All Major Calamities Take Place in the Kitchen

The turkey was squatting in the roasting pan while Maria hid in the closet with a bottle of vodka. The phone had skittered across the floor after she had dropped it. James was due in two hours.

She hadn’t invited him. His name was loudly absent when she rattled off the guest list to her friends. This would be the first dinner in nearly two years that she would be attending– let alone hosting– alone. The table would be full of friends she graduated high school with, all except one. No one mentioned it at first. Finally, Nell, the valedictorian, asked, “James isn’t coming?”

“I don’t think I could put him through it.”

“Oh, right, because you guys…y’know.”


The morning of the dinner, a Saturday, Maria went to the butcher. He had already put a turkey aside for her. 

“Is the whole crew coming to your place tonight?”

“Yup, just about,” she responded while ticking off items on her shopping list. 

The butcher told his wife, who was friends with Mrs. Warren, the secretary in the principal’s office, who always saw James in the coffee room before classes started. Imagine her surprise when he said, “What dinner?” 

She had just taken the turkey out of the oven when he called.

“Maria? It’s James.”

“James?” This was the first word she had said to him in fifteen months and two weeks.

“James Westerfeld.”

“Hi– how’re things?” He knew. He must’ve known. Now he was going to come in, with his typical smoothness, and destroy her.

“Teaching is good. The kids are way more excited to learn about Washington this year. Maybe I’m seeing a trickle down from the inaugeration. Other than that, things have been pretty quiet. How about you?”

“About the same… work, sleep, cook. It’s like I’m stuck on repeat.”

“Speaking of cooking,” he barrelled on, “I’ve been meaning to see if anyone from high school– y’know, Nell, Liz, Bobby, all them– would be interested in grabbing dinner one night.”

And there it was. The oh-so-blatant “are you going to tell me?” moment. He knew. And he knew she didn’t tell him.

“That’s a great idea. You’ve got to love everyone staying relatively close to home after college. Why don’t you set up a date and let me know.” she said.

“Hold on a sec! I’m thinking sooner  rather than later. It doesn’t take much for people to stop talking to each other,” he responded.

She nearly threw the phone. Doesn’t take much… “Yeah, well, that’s a relative term. Anyways…”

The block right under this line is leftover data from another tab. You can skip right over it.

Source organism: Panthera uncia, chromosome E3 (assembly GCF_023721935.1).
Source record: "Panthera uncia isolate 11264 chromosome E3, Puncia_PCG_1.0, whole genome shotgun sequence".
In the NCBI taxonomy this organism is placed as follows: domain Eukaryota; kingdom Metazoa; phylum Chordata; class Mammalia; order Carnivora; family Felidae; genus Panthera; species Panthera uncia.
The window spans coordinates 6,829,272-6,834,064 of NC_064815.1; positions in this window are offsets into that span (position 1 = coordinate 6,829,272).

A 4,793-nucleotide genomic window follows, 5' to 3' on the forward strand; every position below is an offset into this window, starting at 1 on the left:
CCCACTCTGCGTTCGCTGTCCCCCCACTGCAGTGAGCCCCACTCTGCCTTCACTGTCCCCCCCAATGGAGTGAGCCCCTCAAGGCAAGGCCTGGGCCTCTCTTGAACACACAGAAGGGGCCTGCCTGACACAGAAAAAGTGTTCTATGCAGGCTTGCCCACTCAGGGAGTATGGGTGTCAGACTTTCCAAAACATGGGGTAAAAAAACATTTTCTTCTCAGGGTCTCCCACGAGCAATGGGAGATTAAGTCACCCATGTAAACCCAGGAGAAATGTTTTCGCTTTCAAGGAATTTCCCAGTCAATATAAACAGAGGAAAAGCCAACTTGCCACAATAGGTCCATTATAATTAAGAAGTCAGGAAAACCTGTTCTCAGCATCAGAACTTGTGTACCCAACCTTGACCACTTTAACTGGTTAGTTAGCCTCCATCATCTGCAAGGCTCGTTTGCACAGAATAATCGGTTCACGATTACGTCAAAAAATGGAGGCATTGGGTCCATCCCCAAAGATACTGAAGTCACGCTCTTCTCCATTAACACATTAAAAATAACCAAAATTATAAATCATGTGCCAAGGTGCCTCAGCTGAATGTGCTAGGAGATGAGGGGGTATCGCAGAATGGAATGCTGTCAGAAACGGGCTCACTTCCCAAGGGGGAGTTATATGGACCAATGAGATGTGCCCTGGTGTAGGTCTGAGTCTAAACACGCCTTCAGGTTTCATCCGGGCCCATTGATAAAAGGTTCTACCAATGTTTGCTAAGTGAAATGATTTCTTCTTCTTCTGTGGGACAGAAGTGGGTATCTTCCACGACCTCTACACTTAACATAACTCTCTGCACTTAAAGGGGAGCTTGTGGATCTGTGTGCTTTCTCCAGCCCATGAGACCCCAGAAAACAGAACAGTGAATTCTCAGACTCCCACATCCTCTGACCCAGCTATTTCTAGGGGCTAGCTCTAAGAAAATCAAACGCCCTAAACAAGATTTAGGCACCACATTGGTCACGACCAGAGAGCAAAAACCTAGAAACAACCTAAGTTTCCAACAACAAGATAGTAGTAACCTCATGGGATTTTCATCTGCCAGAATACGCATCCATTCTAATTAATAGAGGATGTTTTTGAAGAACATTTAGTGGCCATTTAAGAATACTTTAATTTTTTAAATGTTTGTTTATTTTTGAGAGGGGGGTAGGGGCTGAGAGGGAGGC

“Actually, if you aren’t doing anything special, we could always have the dinner tonight.” he continued.

He was going to make her spell it out. “James…”

“Aw, c’mon, it’ll be fun.”

It would be torture. “We’d make everyone miserable.” You would make me miserable, she thought. He would stand there and remind her of all the things she almost did– almost went to a different college, almost chose a different career. But no, she had gone with him. And now she had nothing.

“I wouldn’t be miserable. It’d be nice to see you.”

It was a ploy and she knew it. It still stung. She shook her head, feeling emptied. “It would be too last minute.”

“Nah, everyone could bring a quick dish. I’ll give Nell a call– she’s always on the ball. How’s seven?”

She stared at the turkey, wide-eyed and ready to cry. It was too soon. “Fine. Whatever you want.” She hung up.

Then she headed for the closet.

She cradled the bottle in the space that her bent legs had created. After one mouthful, which she almost spat out, she couldn’t take any more. The cool glass kept her hands busy and the weight helped even her breathing.

She had to say something. He would walk in (first, knowing him. Tardiness was a crime second only to murder.). She began practicing to the vodka bottle. “James, hi. Yeah, things have been really good, I’m–” What was she doing? She was working from home at the moment, letting her business degree gather dust.

She wouldn’t be able to look him in the eye. She would push her hair behind her ear and find different objects around the room that felt safer to look at than his bright blue eyes. She didn’t know what he would see if she looked at him too long.

She leaned her head on the wall. It was so warm in there, if she could just shut her eyes for a minute… 


A loud knock echoed from the front door. In her cozy closet, Maria barely heard it. In her drowsy state, she remembered why she had been preparing a turkey; she gasped and sat up straight. She fumbled for the handle and tumbled into the kitchen. 6:59. The knock came again.

The bastard was early.


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